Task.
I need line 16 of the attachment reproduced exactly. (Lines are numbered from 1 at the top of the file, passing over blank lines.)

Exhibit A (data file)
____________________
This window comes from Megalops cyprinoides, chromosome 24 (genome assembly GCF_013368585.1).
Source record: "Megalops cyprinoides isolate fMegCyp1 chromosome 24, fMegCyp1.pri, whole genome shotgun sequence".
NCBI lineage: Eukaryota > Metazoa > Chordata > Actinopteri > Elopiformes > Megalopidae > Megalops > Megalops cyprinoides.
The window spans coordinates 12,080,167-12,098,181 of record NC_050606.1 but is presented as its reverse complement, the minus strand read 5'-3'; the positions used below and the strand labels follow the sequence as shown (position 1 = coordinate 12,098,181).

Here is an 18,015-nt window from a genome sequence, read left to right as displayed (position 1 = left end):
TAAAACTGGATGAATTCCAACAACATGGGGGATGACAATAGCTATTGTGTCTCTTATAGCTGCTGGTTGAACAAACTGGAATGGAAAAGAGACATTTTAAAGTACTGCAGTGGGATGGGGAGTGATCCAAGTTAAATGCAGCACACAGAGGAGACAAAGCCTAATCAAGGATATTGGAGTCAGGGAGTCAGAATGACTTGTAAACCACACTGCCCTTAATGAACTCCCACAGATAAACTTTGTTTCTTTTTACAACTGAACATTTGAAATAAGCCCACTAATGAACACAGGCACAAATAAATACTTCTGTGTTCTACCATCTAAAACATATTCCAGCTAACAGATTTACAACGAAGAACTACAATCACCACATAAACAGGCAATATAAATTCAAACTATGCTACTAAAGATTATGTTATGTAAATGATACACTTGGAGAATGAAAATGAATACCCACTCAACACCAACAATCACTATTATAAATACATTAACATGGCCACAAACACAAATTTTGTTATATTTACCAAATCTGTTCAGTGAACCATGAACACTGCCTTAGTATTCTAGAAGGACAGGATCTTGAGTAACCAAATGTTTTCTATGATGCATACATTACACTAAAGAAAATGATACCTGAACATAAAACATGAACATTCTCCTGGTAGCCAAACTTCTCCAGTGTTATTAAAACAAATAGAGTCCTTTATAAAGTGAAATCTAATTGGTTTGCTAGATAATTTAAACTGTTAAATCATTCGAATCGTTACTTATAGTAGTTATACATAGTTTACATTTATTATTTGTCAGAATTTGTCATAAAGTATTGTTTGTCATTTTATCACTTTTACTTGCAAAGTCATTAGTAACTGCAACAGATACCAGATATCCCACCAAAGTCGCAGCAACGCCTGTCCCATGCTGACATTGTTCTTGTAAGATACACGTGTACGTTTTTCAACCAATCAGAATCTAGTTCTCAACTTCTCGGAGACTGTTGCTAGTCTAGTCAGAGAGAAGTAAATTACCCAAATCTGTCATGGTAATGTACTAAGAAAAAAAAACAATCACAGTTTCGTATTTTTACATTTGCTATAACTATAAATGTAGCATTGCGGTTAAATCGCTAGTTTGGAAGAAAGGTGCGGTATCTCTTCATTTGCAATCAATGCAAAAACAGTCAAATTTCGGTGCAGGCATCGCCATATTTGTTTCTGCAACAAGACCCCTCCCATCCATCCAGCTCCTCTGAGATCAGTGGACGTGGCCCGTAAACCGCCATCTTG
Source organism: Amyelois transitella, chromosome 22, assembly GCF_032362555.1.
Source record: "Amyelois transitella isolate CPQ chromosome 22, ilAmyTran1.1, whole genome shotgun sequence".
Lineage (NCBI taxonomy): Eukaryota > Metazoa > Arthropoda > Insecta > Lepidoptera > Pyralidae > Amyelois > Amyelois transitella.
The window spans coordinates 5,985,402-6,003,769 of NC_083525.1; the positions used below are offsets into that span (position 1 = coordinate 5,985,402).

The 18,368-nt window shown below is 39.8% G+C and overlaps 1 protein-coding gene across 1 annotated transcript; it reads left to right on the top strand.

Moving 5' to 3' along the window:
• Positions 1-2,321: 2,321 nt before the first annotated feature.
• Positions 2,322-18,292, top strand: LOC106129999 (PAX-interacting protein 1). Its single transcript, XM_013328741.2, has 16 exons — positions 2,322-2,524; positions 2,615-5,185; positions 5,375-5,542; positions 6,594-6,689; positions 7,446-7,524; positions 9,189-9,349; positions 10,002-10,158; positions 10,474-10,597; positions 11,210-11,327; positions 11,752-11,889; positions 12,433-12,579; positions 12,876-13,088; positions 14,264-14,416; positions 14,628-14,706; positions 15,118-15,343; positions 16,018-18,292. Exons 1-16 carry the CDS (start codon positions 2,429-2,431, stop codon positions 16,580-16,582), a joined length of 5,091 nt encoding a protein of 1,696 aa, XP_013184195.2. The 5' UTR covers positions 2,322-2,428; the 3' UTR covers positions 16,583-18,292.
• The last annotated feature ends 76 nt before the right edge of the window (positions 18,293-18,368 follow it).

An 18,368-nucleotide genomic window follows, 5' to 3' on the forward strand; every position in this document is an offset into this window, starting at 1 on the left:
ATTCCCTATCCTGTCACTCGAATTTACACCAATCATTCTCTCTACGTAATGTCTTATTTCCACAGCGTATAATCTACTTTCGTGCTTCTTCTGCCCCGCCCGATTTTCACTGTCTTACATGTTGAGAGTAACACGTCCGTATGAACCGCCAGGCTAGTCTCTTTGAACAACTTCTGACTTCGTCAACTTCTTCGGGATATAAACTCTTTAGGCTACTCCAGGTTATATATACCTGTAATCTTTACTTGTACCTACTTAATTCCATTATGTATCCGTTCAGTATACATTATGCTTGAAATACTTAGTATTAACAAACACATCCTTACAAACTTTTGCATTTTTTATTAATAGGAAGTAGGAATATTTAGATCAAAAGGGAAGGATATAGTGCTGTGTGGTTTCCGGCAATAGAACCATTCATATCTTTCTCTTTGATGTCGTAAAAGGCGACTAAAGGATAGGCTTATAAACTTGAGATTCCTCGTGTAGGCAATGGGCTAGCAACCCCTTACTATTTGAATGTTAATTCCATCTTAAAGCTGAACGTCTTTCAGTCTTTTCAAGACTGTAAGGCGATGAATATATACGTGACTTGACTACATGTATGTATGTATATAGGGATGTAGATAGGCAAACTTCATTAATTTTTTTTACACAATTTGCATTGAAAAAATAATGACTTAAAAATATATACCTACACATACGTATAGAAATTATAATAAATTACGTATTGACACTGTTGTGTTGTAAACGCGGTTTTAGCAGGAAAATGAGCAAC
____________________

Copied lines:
An 18,368-nucleotide genomic window follows, 5' to 3' on the forward strand; every position in this document is an offset into this window, starting at 1 on the left: